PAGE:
The US military has published its crowning joint doctrine document, covering military doctrine for all services. Creatively titled Joint Publication 1, it’s probably nothing to get excited about, especially if its lower-tier predecessors, Air-Sea Battle and the jargon-based Joint Operational Access Concept, are anything to go by.

The US Navy is also contemplating major procurement changes. The plan had been to design a Flight III Arleigh Burke-class destroyer to take the new AMDR radar. Unfortunately, the design seems not to have enough room to do that economically, and so the current Flight IIA may continue in production until a new design, possibly a cruiser successor, can be fielded. Also, the planned order of 52 Littoral Combat Ships may be cut to 24, with a single mission package including urgently-needed minesweeping equipment and possibly a vertical launch system for missiles. It seems that the Navy has decided it can’t afford $650 million ships that do nothing.

North Korea Reveals War Strategy

North Korea is to restart its Yongbyon nuclear plant, deactivated under the 2007 disarmament-for-aid deal. Assuming the facility can be reactivated, it could produce both enriched uranium and weapons-grade plutonium. As wars go, this one is rather odd. In fact, North Korea’s war strategy is the same as its peacetime strategy, and can best be formulated as, “Give us food or we’ll keep hurting ourselves.”

North Korea has scrapped the armistice on a war that never officially ended, threatened nuclear war, actually stated that they are at war, and are now threatening to reactivate a facility that may be able to produce material that may be used in a bomb in a few years. They have threatened to target Guam, Hawaii, Los Angeles and, for some reason, Austin, Texas. Just how many steps can there be between war and actual combat?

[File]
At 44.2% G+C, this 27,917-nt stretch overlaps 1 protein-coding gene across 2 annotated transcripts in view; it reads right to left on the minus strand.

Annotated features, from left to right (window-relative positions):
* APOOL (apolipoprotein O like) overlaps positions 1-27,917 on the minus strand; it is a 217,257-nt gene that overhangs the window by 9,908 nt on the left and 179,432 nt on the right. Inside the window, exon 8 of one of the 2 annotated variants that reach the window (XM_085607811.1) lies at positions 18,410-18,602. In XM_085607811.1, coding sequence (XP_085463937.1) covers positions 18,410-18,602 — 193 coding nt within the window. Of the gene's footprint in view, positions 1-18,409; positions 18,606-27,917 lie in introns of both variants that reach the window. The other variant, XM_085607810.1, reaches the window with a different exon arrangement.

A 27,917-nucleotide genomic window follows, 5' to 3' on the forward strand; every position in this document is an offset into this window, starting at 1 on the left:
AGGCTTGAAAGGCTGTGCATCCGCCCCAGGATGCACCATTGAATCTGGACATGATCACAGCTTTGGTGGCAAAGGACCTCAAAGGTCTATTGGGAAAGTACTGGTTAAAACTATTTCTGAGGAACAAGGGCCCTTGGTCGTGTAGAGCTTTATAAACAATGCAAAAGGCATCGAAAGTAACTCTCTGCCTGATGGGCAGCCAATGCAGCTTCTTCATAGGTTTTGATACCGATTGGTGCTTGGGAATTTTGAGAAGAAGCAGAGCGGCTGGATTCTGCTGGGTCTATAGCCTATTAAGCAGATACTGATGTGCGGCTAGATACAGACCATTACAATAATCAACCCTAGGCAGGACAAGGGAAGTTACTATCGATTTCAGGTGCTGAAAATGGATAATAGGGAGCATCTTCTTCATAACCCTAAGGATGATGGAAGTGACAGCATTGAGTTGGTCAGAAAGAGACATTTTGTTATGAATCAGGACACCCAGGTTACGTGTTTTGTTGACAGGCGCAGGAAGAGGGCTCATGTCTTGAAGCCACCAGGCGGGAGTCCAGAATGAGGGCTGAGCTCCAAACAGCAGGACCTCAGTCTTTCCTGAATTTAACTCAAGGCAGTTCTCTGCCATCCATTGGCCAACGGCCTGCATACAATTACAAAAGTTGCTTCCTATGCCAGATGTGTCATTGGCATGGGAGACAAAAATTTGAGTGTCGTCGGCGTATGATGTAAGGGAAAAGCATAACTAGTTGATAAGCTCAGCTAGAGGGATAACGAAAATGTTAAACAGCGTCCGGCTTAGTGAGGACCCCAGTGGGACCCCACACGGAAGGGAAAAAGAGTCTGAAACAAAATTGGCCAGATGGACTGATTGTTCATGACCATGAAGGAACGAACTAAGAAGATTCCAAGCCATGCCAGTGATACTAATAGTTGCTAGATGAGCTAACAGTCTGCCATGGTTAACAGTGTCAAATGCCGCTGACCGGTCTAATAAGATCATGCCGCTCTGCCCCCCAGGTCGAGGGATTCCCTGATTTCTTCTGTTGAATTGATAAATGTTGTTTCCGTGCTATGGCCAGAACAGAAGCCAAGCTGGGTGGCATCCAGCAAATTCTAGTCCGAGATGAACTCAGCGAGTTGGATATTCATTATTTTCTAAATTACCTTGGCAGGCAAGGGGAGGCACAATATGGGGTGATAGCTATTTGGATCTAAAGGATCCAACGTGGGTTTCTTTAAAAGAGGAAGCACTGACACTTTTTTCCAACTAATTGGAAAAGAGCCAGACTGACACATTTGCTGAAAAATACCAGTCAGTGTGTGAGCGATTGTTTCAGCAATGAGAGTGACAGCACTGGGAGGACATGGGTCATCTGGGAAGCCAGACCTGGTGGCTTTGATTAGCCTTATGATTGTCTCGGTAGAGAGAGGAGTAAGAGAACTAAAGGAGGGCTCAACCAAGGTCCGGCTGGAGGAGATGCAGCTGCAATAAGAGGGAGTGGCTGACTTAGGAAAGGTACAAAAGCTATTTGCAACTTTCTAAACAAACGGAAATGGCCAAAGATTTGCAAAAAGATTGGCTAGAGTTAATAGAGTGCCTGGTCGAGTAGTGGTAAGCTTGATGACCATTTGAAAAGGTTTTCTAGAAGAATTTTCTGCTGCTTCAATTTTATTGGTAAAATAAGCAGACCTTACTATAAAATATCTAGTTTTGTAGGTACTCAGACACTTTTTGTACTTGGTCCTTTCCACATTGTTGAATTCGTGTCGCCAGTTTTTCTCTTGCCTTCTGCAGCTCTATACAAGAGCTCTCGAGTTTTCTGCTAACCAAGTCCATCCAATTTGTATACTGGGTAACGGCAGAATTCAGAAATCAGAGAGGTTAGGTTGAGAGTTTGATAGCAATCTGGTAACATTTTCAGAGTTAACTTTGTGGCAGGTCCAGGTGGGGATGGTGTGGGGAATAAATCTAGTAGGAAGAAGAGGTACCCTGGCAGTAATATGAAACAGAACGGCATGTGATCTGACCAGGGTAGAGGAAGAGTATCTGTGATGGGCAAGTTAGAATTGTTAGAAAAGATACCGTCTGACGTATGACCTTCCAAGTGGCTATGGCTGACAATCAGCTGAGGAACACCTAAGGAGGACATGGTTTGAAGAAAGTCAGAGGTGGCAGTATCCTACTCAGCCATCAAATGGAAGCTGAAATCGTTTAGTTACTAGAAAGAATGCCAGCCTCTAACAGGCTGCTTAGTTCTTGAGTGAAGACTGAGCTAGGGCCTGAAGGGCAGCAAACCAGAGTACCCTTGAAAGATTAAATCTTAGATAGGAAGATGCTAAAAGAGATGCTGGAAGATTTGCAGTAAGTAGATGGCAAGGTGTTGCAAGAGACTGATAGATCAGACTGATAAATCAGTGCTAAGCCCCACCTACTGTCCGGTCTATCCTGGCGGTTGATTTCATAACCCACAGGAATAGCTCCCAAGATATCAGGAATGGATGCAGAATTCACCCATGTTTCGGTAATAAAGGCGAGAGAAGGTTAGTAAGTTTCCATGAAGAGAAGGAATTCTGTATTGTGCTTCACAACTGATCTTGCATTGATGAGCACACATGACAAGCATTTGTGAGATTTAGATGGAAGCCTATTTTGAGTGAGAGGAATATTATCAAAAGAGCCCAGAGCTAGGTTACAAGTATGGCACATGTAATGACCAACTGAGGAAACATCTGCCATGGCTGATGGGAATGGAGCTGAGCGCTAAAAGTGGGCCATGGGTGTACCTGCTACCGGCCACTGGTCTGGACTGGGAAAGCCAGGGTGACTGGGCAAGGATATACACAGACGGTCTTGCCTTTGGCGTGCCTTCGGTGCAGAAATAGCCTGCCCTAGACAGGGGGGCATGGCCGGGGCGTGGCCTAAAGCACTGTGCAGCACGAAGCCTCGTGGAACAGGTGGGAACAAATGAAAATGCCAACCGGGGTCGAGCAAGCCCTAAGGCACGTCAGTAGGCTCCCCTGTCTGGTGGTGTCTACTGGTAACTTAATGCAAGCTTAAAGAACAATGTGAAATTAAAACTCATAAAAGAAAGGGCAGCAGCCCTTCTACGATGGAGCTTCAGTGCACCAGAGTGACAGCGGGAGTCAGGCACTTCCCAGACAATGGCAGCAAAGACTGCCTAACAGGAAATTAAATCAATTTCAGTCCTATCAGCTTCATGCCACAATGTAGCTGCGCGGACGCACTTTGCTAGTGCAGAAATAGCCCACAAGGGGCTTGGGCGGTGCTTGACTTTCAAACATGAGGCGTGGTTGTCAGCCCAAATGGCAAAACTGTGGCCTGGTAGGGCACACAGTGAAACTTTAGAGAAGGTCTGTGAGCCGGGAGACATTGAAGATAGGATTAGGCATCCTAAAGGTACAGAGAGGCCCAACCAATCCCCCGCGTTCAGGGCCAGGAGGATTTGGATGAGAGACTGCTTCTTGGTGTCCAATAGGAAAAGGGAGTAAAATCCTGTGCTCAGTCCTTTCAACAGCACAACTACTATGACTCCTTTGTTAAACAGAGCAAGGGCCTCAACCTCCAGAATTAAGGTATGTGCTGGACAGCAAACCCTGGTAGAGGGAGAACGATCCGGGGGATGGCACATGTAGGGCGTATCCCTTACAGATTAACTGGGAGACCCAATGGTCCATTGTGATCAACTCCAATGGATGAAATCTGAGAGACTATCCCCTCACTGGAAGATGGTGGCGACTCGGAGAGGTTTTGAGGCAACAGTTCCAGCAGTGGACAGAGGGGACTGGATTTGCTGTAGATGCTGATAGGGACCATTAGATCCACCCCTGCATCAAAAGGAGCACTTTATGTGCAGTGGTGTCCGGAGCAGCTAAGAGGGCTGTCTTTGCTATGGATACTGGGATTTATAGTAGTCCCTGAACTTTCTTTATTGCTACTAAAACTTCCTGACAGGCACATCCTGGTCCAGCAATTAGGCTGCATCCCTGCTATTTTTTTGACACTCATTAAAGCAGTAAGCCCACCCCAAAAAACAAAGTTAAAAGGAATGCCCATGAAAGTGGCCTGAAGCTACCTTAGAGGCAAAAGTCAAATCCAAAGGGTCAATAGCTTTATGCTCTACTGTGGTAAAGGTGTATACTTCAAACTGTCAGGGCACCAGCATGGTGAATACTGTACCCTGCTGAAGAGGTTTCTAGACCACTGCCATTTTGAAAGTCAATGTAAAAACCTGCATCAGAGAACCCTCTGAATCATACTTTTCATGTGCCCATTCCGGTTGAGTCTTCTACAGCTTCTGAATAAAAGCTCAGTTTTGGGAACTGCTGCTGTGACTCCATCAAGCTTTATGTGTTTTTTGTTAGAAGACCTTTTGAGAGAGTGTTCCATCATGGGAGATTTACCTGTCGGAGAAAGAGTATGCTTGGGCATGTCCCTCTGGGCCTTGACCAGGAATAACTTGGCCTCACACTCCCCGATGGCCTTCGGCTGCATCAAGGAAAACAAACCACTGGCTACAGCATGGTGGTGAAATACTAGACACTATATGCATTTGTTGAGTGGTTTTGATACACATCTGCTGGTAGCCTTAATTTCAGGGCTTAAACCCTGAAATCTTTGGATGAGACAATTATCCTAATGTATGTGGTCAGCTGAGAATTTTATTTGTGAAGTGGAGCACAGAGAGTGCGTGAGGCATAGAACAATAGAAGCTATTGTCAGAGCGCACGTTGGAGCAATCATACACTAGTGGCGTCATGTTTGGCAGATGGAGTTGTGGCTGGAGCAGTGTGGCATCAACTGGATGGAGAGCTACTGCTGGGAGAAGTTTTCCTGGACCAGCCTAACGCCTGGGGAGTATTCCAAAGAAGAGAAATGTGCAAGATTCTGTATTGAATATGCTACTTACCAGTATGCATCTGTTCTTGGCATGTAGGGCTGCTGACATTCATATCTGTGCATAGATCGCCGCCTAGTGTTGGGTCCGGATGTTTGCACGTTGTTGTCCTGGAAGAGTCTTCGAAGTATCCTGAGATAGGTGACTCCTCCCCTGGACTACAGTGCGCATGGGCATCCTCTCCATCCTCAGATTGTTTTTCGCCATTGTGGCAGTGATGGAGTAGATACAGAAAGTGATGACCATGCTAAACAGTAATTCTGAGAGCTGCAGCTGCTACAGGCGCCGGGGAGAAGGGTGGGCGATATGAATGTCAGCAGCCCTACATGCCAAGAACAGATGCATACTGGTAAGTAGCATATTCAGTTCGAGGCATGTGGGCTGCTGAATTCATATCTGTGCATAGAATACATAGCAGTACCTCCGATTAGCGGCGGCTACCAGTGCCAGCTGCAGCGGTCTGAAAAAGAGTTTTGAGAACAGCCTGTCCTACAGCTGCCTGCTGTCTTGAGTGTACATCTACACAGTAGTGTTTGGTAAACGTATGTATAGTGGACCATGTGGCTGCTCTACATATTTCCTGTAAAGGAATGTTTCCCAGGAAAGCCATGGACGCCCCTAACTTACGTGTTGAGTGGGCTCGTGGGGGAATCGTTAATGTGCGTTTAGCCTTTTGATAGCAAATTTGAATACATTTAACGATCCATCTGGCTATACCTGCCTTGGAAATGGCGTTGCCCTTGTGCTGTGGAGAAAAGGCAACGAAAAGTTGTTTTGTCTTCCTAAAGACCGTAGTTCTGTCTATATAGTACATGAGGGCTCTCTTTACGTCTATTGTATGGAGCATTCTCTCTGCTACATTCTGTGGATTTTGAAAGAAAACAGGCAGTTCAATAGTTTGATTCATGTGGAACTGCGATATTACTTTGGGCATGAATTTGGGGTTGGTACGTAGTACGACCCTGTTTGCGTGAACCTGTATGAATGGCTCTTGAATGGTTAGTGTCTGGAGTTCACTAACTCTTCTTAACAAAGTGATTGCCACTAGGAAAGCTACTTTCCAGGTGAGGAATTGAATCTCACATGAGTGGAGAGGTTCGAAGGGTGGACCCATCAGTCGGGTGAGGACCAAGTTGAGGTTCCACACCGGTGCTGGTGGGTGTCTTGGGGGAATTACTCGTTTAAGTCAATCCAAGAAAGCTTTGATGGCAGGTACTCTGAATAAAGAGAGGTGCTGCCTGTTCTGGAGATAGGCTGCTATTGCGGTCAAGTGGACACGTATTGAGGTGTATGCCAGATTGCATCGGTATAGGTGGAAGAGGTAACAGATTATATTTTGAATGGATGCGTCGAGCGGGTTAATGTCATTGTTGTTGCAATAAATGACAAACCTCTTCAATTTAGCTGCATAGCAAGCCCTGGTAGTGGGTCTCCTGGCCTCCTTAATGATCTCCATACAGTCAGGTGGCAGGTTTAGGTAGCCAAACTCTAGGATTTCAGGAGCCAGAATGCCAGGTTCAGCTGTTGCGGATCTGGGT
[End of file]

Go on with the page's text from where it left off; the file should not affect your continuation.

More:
The answer, apparently, is as many as they want, particularly since all this sound and fury has been met with little but strong language and the scheduled annual Foal Eagle exercise by the South and the United States. Sure, the US sent B-2 bombers and F-22s to participate, but that was it. Why isn’t the North being taken seriously in its tantrum?

Well, in a diplomatic sense, the answer is that it has proven an untrustworthy partner. There is very little appetite left to prop up North Korea with aid when it is clear that nuclear disarmament is not going to happen- particularly when the Chinese and the South are so obviously willing to help the DPRK undertake economic reforms and develop a Chinese-style economy. The Chinese have taken every visit by the North Korean leadership as an opportunity to emphasise the advantages of this path. And yet somehow, it hasn’t sunk in.

South Korean K1 Tank

South Korean K1 Tank

North Korean Pokpung-ho Tank

North Korean Pokpung-ho Tank

We can only speculate on the bizarre psychology of the situation. But in a military sense, it is clear that the North doesn’t have a leg to stand on. Nuclear war would be suicide. Conventional war would also be suicide, at least for the regime. North Korea’s armoured forces, though numerically impressive, are dominated by the 1950’s vintage T-54/55 and the 1960’s vintage T-62. The most recent indiginous design, which may incorporate more recent Russian and/or Chinese technology, has insufficient numbers to counter the K1 and M1 tanks of the South and the US. The DPRK Air Force is dominated by MiG-21 “Fishbeds”, the same aircraft faced by F-4s and F-8s during the Vietnam War, with around 120 newer MiG-23s, MiG-29s and Su-25s, and would prove little more challenging than the Iraqi Air Force in 1991. North Korea’s two advantages are numbers and a very dense air defence system, equipped with significant numbers of the modern SA-17 medium-range missile. Their chances, to put it mildly, are not good.

In summary, neither the Americans nor the South Koreans will be intimidated into perpetuating the cycle of nuclear blackmail at this point, and any follow-through on the DPRK’s threats would be both hopeless and tragic. The question is what Pyongyang will do next. Coming away from this encounter with neither face for the young leader nor desperately-needed aid, at what point will they feel forced to break out of their current futile paradigm- and in which direction will they go?